A car for the people, though only if they’re wealthy.
Think of the more outlandish ideas to come out of the German car industry, and it’s likely that a good chunk of them will have been devised by the mind of a Herr Ferdinand Piech. A grandson of the great Ferdinand Porsche, and the former overlord of the Volkswagen Group conglomerate, Ferdinand Piech is responsible for some of the most ambitious initiatives seen in the motoring industry over the last four decades.
It was Piech, for instance, who spearheaded the development of the Porsche 917 racing sports car and the Audi quattro Group B rally machine, two cars which went on to dominate the fields they were in. Piech also oversaw Volkswagen’s rapid expansion, in terms of car types developed and car firms acquired. During his tenure as VW overlord, Piech managed to bring Lamborghini, Bugatti and Bentley into the Wolfsburg fold—and turn each one of them into major successes. It seems, then, that Ferdinand Piech could do no wrong when it came to pitching business plans.
However, everyone has a skeleton tucked away in the closet somewhere, and Piech’s bag of bones comes in the form of the Volkswagen Phaeton. Admittedly, the failure of the Phaeton wasn’t down to it being a bad car. Far from it. In fact, many people back in the day praised the Phaeton for being well-built, comfortable, spacious and generally what you’d expect from an upmarket German import sedan. Oh, and what an engine it had. A silky smooth, twin-turbocharged W12 with oodles of torque that made up for the fact the automatic gearbox only had five forward ratios and took a while to drop down a cog or two when overtaking on the highway.
It was such a good car, in fact, that Volkswagen used the Phaeton’s mechanical bits to underpin the Audi A8 and Bentley Continental GT, with the latter only being offered at the time with that lovely W12. So, we’ve pretty much established that the Volkswagen Phaeton was a good car. What made it a failure, then? And how did it end up here on this "Most Unusual Flagships" list? Simple: It was aimed at a customer base that just didn’t exist. Not in the capacity that Volkswagen was hoping for, at least. In the upmarket sedan sector, you only really see names that bring up connotations of classy, comfortable and luxurious cars.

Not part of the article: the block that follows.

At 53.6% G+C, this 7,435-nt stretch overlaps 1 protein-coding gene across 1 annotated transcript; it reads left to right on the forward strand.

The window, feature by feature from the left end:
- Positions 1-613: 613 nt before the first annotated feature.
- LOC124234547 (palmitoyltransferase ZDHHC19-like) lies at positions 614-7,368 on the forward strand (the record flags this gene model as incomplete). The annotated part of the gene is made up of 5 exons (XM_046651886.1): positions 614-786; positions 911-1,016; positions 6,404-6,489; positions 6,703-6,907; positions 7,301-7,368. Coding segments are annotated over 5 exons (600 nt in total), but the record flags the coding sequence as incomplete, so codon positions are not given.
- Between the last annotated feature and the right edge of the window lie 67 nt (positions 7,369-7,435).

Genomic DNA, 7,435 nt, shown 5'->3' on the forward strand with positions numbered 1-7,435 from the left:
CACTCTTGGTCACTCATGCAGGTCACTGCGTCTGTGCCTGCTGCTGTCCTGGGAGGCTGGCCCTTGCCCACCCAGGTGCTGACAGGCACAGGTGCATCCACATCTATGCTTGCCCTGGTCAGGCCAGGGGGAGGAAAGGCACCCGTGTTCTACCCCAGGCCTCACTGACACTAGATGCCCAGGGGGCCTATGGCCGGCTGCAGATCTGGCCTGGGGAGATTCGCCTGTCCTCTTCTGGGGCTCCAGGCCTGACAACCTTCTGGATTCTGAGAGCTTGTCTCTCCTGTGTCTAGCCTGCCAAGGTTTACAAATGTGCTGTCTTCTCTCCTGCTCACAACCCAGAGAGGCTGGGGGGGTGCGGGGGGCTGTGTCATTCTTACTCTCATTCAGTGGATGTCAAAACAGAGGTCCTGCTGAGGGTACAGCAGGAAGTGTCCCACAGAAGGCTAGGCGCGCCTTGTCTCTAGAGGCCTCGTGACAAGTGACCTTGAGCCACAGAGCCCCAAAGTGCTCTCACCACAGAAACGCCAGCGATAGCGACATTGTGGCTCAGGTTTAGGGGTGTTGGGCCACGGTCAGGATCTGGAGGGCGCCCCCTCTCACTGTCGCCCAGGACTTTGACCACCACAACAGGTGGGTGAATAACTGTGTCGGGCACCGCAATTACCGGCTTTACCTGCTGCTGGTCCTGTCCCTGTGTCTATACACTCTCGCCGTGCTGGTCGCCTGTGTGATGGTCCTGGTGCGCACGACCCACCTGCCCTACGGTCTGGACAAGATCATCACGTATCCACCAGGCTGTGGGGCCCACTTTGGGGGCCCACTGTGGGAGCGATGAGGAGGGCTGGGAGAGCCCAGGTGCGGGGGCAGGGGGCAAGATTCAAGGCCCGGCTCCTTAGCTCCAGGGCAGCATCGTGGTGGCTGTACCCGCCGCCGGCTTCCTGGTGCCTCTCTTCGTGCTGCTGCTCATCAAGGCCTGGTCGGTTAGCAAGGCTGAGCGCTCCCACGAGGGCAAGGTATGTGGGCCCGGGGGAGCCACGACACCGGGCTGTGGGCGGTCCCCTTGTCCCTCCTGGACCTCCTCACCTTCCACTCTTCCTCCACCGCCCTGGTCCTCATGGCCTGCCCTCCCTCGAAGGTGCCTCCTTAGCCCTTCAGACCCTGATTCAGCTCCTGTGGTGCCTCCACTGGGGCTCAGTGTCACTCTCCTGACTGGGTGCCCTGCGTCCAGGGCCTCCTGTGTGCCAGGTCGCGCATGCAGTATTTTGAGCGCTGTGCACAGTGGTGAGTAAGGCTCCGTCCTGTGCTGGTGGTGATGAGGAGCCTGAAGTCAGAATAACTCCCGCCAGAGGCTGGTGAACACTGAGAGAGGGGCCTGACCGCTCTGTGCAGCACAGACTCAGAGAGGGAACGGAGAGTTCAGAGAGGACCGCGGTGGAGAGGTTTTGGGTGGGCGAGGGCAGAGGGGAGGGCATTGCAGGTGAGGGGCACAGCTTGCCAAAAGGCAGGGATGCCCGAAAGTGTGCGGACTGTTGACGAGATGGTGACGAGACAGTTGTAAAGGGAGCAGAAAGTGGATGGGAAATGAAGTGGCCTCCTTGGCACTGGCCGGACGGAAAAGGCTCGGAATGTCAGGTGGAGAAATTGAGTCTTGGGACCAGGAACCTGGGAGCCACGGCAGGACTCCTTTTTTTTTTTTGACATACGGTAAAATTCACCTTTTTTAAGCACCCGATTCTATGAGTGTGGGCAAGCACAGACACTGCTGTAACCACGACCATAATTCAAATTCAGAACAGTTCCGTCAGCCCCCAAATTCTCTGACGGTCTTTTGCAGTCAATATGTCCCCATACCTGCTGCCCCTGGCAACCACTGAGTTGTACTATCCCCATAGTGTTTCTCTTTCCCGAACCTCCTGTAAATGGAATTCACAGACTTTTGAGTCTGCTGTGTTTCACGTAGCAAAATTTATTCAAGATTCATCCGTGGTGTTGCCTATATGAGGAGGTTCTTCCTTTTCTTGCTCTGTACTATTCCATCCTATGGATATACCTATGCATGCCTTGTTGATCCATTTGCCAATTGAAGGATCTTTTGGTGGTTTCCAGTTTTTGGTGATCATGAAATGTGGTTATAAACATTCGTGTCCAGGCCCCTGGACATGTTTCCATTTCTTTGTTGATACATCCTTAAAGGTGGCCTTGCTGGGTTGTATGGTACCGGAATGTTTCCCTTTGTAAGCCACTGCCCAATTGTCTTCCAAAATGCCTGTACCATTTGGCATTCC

High-end BMWs, Mercedes-Benzes and Jaguars have dominated this segment for years, and it's cars from these companies that you expect to find at this level. What you don’t expect to find on a car this high up the pecking order is a Volkswagen badge. Remember, the most expensive car that Volkswagen had on sale at the time was the Touareg SUV. The most expensive Touareg (the $67,000 model with the headline-grabbing diesel V10) was roughly the same price as the entry-level Phaeton. Even more astonishing was that the Audi A8 it shared so much with was retailing at an almost identical MSRP.
The Phaeton was lovely and all, but how could it compete with an A8 when Volkswagen couldn’t even undercut it on price? As good as the Phaeton was, then, it was destined to fail from the start, and it’s no surprise that Volkswagen culled it in the USA after just a couple of years. The 2,253 people in the United States who did buy the Phaeton got their hands on one of the most unusual flagship models of any mainstream car manufacturer in recent years.